The Shapes of Felting Needles

Last Sunday we covered one of the confusing labels on felting needles, so today we will cover the second label: shapes. Typically when you go out and find felting needles the pack will say that they are “triangle point“. This refers to the sides of the needle that you will find the barbs on. The points of the needles are circular to begin with, but will switch to flat sides that hold the barbs. So, in the case of this triangle point needle, there will be three flat, stable sides.


Triangle points are one of the most common needles you’ll find, but there are other shapes out there and each have their own benefits. Let’s take a quick look at them.



The next type you will likely find is called a “star point“. These needles have four sides instead of three, but rather than being flat these sides are concave and can break a little more easily. Despite being a bit fragile, star point needles do very well when it comes to bulk work and creating a smoother top to your piece because they’re able to cover more surface area.  They’re pretty awesome!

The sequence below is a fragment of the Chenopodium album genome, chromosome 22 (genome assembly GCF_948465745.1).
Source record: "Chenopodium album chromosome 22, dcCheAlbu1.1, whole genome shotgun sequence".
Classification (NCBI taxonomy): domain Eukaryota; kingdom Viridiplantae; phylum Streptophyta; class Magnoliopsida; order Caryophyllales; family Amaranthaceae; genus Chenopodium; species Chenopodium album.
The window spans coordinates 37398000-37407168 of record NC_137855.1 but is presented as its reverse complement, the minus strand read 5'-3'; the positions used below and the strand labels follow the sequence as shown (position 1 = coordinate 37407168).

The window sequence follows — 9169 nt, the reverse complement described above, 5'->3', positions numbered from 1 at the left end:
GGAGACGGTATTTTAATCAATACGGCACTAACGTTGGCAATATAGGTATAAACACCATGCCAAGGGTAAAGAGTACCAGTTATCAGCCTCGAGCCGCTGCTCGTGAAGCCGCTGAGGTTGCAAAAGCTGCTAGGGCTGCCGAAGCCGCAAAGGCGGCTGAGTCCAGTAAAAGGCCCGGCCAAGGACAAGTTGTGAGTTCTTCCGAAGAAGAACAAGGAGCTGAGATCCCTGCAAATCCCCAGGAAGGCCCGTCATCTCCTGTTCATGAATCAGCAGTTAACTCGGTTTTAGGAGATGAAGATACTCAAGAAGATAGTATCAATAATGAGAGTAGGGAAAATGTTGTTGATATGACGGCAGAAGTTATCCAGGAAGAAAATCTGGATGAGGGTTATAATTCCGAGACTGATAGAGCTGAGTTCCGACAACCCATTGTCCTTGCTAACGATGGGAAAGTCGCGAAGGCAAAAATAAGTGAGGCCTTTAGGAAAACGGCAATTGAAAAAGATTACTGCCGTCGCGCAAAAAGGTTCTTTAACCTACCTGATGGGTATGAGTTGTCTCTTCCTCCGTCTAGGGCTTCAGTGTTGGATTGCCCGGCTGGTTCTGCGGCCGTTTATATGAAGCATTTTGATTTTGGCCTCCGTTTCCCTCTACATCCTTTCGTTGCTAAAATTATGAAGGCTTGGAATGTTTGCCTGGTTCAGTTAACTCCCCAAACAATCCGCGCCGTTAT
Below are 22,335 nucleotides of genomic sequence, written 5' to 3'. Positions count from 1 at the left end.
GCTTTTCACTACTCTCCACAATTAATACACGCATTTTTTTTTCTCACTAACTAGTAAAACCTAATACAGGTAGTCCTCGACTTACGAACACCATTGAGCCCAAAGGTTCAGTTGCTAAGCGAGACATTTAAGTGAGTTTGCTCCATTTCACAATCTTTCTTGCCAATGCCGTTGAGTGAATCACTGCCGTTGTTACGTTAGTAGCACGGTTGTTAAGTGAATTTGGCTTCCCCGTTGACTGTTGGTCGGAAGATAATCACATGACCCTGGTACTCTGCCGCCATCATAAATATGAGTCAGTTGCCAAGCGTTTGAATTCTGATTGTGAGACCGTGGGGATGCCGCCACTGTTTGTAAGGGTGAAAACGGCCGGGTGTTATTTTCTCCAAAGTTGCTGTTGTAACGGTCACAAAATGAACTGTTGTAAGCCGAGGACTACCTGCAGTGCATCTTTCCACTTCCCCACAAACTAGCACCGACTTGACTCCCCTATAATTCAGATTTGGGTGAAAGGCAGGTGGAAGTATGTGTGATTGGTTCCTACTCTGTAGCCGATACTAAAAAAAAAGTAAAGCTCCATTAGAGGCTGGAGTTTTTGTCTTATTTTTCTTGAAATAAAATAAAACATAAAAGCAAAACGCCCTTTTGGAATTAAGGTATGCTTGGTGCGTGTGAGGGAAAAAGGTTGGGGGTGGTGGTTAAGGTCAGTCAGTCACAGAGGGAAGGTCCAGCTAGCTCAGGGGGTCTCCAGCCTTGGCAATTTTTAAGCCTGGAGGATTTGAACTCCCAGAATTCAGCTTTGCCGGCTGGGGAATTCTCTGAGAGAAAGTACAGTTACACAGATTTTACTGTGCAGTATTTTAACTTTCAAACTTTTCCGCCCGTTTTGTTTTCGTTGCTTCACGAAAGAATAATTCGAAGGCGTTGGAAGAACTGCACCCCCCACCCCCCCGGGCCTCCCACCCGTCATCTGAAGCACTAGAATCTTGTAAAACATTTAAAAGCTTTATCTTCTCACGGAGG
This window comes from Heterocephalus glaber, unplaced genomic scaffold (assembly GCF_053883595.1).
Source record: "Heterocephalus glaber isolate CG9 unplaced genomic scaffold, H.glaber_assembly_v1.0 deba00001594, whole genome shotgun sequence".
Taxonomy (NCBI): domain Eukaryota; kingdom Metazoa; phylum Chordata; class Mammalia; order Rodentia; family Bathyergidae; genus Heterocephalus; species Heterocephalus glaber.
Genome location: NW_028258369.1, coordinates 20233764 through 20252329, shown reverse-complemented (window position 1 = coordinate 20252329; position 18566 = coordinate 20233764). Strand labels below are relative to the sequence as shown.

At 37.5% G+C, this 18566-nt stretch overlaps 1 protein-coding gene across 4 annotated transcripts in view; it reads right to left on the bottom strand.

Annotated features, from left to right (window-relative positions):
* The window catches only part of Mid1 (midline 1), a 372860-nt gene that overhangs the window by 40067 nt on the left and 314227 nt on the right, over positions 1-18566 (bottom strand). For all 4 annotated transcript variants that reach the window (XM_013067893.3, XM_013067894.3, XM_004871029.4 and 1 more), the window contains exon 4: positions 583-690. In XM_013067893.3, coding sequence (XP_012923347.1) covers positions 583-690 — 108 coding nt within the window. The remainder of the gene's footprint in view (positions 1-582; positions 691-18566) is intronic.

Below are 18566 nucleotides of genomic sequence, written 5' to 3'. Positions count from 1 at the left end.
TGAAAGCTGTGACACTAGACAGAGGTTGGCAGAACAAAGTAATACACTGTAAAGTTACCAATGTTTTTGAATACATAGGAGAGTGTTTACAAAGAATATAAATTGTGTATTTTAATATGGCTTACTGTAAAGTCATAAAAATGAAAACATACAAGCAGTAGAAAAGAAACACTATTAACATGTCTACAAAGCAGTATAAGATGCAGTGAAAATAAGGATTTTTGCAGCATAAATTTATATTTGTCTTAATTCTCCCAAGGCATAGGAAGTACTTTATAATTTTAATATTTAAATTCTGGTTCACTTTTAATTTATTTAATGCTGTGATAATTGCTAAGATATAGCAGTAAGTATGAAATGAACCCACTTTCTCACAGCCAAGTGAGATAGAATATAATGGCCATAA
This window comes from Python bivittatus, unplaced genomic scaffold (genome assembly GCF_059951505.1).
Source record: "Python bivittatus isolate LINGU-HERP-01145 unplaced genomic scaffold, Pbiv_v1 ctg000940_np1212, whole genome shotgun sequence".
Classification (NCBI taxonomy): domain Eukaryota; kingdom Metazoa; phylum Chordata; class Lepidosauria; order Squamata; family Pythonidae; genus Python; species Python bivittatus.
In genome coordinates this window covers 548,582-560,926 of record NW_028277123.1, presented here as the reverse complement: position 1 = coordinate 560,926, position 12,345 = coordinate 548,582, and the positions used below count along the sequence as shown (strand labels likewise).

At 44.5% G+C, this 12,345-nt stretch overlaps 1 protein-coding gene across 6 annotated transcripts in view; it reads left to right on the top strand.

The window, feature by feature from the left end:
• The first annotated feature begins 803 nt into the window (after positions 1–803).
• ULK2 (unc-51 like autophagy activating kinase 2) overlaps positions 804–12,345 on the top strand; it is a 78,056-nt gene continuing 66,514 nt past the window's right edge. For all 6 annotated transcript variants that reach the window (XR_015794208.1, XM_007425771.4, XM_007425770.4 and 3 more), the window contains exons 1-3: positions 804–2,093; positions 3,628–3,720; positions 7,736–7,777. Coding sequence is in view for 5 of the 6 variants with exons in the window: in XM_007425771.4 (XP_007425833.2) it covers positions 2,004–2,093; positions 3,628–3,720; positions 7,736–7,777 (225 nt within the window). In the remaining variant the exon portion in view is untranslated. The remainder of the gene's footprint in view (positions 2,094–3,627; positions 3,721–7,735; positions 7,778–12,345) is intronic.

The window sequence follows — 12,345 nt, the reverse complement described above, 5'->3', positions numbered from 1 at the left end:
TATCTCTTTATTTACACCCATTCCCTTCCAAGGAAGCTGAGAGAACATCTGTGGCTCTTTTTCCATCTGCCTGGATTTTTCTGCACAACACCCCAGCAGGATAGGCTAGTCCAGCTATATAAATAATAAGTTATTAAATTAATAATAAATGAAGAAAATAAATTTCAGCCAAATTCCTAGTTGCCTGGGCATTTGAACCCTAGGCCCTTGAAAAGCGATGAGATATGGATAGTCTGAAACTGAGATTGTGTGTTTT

But they're my favorite so I might be biased.

But they’re my favorite so I might be biased.

Now, unfortunately (or fortunately, depending on how you look at it) needles are going to leave visible holes in your work. They do have to push into the fiber to felt it, after all. This is where “twist point” or “spiral point” needles come in! Rather than having the barbs on straight sides, these needles actually do have a twist to them. Not only do they felt quickly and create a smoother finish, but they also can create smaller, less visible holes in your work. I haven’t had the chance to try them out, personally, so here’s a photo of them in the wild on a majestic Unibaa.




So majestic!

The last needle that I’m going to talk about isn’t so much of a needle shape as it is an abnormality in the barbs, themselves. Usually on felting needles the barbs are facing downwards so they push the fibers together; However, there are needles called “reverse barb” or “inverted barb” that face the other way. Instead of creating a firmly felted surface, these barbs will take your felt and pull it outwards to create a more fluffy finish.


So now you’ve got your needles, your fiber, and your excitement to get started, but hold on a moment, friend! There’s still something you’re missing! What is it? Don’t worry, we’ll talk about it next Sunday.


P.S. Don’t hold your needles like this. 


Written by Catherine Eason

One Comment on “The Shapes of Felting Needles

  1. Remembering that the needles are going to leave visible holes in your work is a great idea. Using the correct tools for your felting project is important. Getting a needle felting machine and making sure you have all the proper parts for your project would probably help you work faster and more efficiently.

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